We were originally instructed in a claim in which the deceased's will was contested on the ground that he did not have testamentary capacity. The matter went to a final hearing and judgment was given in favour of the claimant.
Following that judgment, the issue of who was to pay both the parties' costs in the matter was left to be decided. The ruling given on costs is now considered a leading judgment on the subject. It provides a detailed analysis of the development of costs awards in this area, and discusses the balance which needs to be achieved between allowing litigation in some circumstances whilst also ensuring that 'the lure of costs out of the estate' does not encourage unnecessary litigation.
Very briefly, it was held that the costs of a contentious probate action were, like any other claim, within the discretion of the court. Generally speaking, costs follow the event, in other words the loser pays the winner's costs. However, there are two long established exceptions to this rule. Firstly, if the person who made the will, or persons interested in the residue of the estate, had really been the cause of the action or responsible for the litigation, then the costs should be paid out of the estate. Secondly, if the circumstances lead reasonably to an investigation of the matter, then the costs may be left to be borne by those who incurred them.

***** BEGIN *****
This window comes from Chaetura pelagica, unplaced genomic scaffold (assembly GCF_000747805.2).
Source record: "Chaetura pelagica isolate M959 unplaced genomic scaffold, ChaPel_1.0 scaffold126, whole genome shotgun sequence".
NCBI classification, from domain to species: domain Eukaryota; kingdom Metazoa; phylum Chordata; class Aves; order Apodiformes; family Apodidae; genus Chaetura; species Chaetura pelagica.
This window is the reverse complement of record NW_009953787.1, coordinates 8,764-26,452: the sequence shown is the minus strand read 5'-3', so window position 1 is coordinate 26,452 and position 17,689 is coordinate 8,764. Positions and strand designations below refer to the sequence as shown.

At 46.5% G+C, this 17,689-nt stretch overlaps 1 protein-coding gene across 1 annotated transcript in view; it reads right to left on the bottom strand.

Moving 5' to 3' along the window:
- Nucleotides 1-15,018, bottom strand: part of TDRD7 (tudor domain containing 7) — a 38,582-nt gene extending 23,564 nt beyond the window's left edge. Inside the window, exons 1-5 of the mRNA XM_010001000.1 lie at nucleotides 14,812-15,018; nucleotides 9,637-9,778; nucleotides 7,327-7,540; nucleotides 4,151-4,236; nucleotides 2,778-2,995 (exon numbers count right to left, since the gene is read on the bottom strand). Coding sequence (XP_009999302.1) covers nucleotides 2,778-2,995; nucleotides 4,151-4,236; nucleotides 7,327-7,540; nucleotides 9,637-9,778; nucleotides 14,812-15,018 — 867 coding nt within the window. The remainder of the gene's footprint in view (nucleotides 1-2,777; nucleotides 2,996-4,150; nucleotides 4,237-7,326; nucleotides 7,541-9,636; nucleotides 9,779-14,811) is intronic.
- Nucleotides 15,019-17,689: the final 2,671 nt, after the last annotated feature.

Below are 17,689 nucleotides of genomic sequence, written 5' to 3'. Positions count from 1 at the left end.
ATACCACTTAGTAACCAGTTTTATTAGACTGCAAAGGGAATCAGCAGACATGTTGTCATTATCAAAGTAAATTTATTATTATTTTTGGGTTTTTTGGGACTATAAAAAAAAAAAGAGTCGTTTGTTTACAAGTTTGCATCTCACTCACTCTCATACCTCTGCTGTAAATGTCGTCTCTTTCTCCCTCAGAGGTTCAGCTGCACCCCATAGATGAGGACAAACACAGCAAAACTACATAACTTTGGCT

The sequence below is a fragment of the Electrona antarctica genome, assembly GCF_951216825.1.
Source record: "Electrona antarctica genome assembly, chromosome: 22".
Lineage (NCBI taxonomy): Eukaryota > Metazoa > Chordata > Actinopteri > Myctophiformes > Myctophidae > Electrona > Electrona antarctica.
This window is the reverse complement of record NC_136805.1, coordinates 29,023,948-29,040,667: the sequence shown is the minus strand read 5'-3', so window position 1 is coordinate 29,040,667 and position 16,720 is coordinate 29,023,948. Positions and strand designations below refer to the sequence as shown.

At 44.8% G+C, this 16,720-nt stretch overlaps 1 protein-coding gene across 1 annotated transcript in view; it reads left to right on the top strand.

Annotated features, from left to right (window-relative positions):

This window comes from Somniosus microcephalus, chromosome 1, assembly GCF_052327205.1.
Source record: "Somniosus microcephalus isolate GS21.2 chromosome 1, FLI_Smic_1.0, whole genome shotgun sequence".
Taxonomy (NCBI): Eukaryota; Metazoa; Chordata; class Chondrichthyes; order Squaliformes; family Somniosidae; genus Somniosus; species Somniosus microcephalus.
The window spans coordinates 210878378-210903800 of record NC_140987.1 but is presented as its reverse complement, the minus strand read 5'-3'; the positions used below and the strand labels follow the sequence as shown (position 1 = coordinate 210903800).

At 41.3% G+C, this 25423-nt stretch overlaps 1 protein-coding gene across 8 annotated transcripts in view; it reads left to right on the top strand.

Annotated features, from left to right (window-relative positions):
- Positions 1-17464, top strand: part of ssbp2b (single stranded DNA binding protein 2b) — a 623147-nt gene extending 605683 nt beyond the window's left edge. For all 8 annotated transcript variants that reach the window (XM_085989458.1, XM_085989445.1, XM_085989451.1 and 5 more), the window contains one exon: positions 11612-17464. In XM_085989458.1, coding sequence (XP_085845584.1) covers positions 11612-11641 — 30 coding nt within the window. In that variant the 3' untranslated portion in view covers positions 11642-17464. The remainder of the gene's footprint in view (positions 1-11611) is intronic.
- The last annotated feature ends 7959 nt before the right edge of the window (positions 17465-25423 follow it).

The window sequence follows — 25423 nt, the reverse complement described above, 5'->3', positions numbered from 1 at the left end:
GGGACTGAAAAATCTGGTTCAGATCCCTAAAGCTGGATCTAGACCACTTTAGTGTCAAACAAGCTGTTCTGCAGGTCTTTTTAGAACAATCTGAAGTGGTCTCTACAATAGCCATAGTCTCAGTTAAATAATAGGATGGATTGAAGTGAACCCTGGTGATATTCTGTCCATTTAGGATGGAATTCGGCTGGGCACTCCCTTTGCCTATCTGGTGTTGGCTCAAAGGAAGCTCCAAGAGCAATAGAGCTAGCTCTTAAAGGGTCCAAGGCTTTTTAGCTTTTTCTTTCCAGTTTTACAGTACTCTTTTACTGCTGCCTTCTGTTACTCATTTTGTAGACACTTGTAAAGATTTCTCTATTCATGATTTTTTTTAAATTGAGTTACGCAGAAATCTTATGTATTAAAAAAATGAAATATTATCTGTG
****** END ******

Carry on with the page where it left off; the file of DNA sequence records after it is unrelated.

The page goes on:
In this case the deceased's unusual behaviour was regarded as the primary cause of the dispute and our clients, the defendants, had been fully justified in investigating the issue of testamentary capacity. The costs of those investigations up until the point when a realistic assessment of the claim could be made were ordered to be paid out of the estate. This investigative phase continued until expert reports were exchanged. Thereafter, the usual costs order would apply, namely that the unsuccessful defendants were ordered to pay the successful claimant's costs.